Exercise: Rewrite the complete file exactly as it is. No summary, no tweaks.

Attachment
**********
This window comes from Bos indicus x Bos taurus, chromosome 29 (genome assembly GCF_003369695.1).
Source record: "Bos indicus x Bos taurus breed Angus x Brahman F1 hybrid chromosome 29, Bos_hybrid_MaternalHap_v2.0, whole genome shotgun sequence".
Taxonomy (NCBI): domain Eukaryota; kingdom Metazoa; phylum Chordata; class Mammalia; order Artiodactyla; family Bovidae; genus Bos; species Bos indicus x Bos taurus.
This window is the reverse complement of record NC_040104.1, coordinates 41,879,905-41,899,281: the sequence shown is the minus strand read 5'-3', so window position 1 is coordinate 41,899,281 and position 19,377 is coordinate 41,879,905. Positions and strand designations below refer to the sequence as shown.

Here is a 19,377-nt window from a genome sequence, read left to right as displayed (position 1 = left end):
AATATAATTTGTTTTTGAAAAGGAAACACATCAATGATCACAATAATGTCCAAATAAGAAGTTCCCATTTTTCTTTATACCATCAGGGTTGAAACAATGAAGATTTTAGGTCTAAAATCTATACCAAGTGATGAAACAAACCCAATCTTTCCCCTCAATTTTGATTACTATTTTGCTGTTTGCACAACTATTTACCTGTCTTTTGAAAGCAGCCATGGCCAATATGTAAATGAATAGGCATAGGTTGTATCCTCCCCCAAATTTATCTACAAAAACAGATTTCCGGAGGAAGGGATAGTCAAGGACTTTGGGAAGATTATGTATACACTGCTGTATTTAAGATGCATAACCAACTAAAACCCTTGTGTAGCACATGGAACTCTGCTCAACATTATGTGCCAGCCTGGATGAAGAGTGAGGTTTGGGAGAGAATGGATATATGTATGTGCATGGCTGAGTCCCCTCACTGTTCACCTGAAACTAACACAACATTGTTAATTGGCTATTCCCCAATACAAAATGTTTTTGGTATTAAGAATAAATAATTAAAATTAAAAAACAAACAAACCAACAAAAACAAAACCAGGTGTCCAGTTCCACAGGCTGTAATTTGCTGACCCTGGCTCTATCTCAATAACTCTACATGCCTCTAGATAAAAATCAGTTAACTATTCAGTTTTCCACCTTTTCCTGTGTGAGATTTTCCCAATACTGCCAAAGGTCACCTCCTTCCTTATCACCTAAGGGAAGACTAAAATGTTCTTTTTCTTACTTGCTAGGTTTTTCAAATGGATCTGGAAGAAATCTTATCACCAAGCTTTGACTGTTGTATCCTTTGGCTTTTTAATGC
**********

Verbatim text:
This window comes from Bos indicus x Bos taurus, chromosome 29 (genome assembly GCF_003369695.1).
Source record: "Bos indicus x Bos taurus breed Angus x Brahman F1 hybrid chromosome 29, Bos_hybrid_MaternalHap_v2.0, whole genome shotgun sequence".
Taxonomy (NCBI): domain Eukaryota; kingdom Metazoa; phylum Chordata; class Mammalia; order Artiodactyla; family Bovidae; genus Bos; species Bos indicus x Bos taurus.
This window is the reverse complement of record NC_040104.1, coordinates 41,879,905-41,899,281: the sequence shown is the minus strand read 5'-3', so window position 1 is coordinate 41,899,281 and position 19,377 is coordinate 41,879,905. Positions and strand designations below refer to the sequence as shown.

Here is a 19,377-nt window from a genome sequence, read left to right as displayed (position 1 = left end):
AATATAATTTGTTTTTGAAAAGGAAACACATCAATGATCACAATAATGTCCAAATAAGAAGTTCCCATTTTTCTTTATACCATCAGGGTTGAAACAATGAAGATTTTAGGTCTAAAATCTATACCAAGTGATGAAACAAACCCAATCTTTCCCCTCAATTTTGATTACTATTTTGCTGTTTGCACAACTATTTACCTGTCTTTTGAAAGCAGCCATGGCCAATATGTAAATGAATAGGCATAGGTTGTATCCTCCCCCAAATTTATCTACAAAAACAGATTTCCGGAGGAAGGGATAGTCAAGGACTTTGGGAAGATTATGTATACACTGCTGTATTTAAGATGCATAACCAACTAAAACCCTTGTGTAGCACATGGAACTCTGCTCAACATTATGTGCCAGCCTGGATGAAGAGTGAGGTTTGGGAGAGAATGGATATATGTATGTGCATGGCTGAGTCCCCTCACTGTTCACCTGAAACTAACACAACATTGTTAATTGGCTATTCCCCAATACAAAATGTTTTTGGTATTAAGAATAAATAATTAAAATTAAAAAACAAACAAACCAACAAAAACAAAACCAGGTGTCCAGTTCCACAGGCTGTAATTTGCTGACCCTGGCTCTATCTCAATAACTCTACATGCCTCTAGATAAAAATCAGTTAACTATTCAGTTTTCCACCTTTTCCTGTGTGAGATTTTCCCAATACTGCCAAAGGTCACCTCCTTCCTTATCACCTAAGGGAAGACTAAAATGTTCTTTTTCTTACTTGCTAGGTTTTTCAAATGGATCTGGAAGAAATCTTATCACCAAGCTTTGACTGTTGTATCCTTTGGCTTTTTAATGC